As part of the scheme, ROWLAND proposed to Wilson-Foley and Foley that he be hired to work on the campaign.  In order to retain ROWLAND’s services for the campaign while reducing the risk that his paid campaign role would be disclosed to the public, ROWLAND, Wilson-Foley and Foley agreed that ROWLAND would be paid by Foley to work on the campaign.  ROWLAND, Foley and others then created and executed a fictitious contract outlining an agreement purportedly for consulting services between ROWLAND and the law offices of an attorney who worked for Foley’s nursing home company.  Foley made regular payments to ROWLAND for his work on behalf of Wilson-Foley’s campaign and routed those payments from his real estate company through the law offices of the attorney.  ROWLAND provided nominal services to Foley’s nursing home company in order to create a “cover” that he was being paid for those nominal services when, in fact, he was being paid in exchange for his work on behalf of Wilson-Foley’s campaign.

Between September 2011 and April 2012, ROWLAND was paid approximately $35,000 for services rendered to Wilson-Foley’s campaign.  The payments originated with Foley and constituted campaign contributions, but were not reported to the FEC in violation of federal campaign finance laws.

The jury found ROWLAND guilty of two counts of falsification of records in a federal investigation, a charge that carries a maximum term of imprisonment of 20 years on each count, one count of conspiracy, a charge that carries a maximum term of imprisonment of five years, two counts of causing false statements to be made to the FEC, a charge that carries a maximum term of imprisonment of five years on each count, and two counts of causing illegal campaign contributions, a charge that carries a maximum term of imprisonment of one year on each count.
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Fake IRS agents steal $349K in Michigan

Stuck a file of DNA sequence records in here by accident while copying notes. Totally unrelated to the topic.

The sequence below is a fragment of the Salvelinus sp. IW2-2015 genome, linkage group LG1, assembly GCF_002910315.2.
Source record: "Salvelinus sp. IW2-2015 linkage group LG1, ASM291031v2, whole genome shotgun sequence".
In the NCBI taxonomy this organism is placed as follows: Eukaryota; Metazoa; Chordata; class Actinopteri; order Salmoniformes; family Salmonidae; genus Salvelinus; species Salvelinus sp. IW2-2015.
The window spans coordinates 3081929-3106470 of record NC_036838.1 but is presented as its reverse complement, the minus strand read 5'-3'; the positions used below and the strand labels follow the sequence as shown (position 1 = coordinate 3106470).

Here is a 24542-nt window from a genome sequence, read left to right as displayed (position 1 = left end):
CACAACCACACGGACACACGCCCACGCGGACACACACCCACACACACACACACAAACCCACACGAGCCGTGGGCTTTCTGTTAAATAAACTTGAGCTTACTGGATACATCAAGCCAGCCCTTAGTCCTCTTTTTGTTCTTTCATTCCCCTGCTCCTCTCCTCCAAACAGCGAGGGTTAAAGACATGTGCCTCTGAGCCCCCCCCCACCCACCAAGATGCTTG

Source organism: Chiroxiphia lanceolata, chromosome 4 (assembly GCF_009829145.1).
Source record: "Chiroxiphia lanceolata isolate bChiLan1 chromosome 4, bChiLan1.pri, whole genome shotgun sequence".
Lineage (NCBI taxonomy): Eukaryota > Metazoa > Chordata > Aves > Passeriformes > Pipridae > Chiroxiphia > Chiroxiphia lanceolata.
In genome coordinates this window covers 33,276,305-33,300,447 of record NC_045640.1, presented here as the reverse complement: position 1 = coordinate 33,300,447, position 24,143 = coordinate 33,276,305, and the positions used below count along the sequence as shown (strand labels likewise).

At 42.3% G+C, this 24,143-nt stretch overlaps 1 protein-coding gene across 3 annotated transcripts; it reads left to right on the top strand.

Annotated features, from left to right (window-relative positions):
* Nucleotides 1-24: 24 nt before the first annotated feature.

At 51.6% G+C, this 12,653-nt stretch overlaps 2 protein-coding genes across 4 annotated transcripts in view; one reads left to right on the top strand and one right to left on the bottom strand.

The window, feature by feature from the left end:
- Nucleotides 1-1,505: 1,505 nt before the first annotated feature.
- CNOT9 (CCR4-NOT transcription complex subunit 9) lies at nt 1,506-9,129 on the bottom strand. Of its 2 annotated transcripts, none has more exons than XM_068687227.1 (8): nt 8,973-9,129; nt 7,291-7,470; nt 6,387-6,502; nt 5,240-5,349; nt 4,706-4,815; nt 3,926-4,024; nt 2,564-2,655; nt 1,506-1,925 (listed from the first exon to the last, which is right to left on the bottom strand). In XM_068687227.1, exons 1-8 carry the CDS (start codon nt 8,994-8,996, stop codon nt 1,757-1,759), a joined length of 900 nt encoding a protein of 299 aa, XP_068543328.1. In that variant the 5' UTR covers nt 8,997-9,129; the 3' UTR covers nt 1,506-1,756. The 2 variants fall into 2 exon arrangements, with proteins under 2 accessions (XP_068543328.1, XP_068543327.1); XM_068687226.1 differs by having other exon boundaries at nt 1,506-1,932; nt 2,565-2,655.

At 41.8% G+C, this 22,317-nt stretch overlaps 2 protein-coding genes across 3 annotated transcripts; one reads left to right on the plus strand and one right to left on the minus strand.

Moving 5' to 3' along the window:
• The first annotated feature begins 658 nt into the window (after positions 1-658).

Fake IRS agents steal $349K in Michigan | Global Corruption |
Michiganians have lost nearly $349,000 to scammers posing as Internal Revenue Service agents demanding overdue tax payments, according to federal investigators.

Michigan is No. 13 when the states are ranked by the amount of money lost by victims in the phone fraud scam. At least 88 individuals have fallen for the fraudulent pitch at a combined cost of $348,729 since 2013, according to figures from the Treasury Inspector General for Tax Administration.

Nationwide, 3,112 victims lost a total $15.6 million to the ruse. The Treasury Inspector General’s office has received more than 400,000 reports of contacts associated with the scam.

The Michigan Attorney General’s Office this month advised consumers that the IRS will never contact consumers directly through email or with a phone call, so any calls or emails claiming to be from the IRS are fraudulent. It usually will start with a letter.

“Con artists take advantage of tax season at the expense of Michigan taxpayers,” AG Bill Schuette said in a statement. “This time of year can be stressful enough for families without having to worry that their personal information may be stolen.”

J. Russell George, the IRS inspector general, said last week real agents don't demand payment by debit card, credit card or wire transfer.
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All The Queen's Horses: Documentary of USA's Largest Municipal Fraud

All The Queen's Horses: Documentary of USA's Largest Municipal Fraud | Global Corruption |

Recent global research shows that the world loses more than $3.5 trillion annually due to fraud. According to the Association of Certified Fraud Examiners, the world’s largest anti-fraud organization, one of the three most common sectors where fraud is prevalent is the government sector. Massive government sector fraud can quickly change the face of any community, going from a cohesive group of citizens one day, to an apathetic community that adopts a culture of acceptance of fraudulent behavior of elected officials the next day. Survey research also shows that senior level employees in government are more likely to engage in fraud in comparison to any other industry. In the U.S., government sector fraud is commonplace ranging from small towns like Bell, California, to large cities like Miami, Florida, but the largest U.S. municipal fraud happened in the small Midwestern town of Dixon, IL, by their city comptroller Rita Crundwell. Crundwell, committed the largest municipal fraud in American history when she stole $53 million and remained undetected for 20 years until her arrest in April 2012.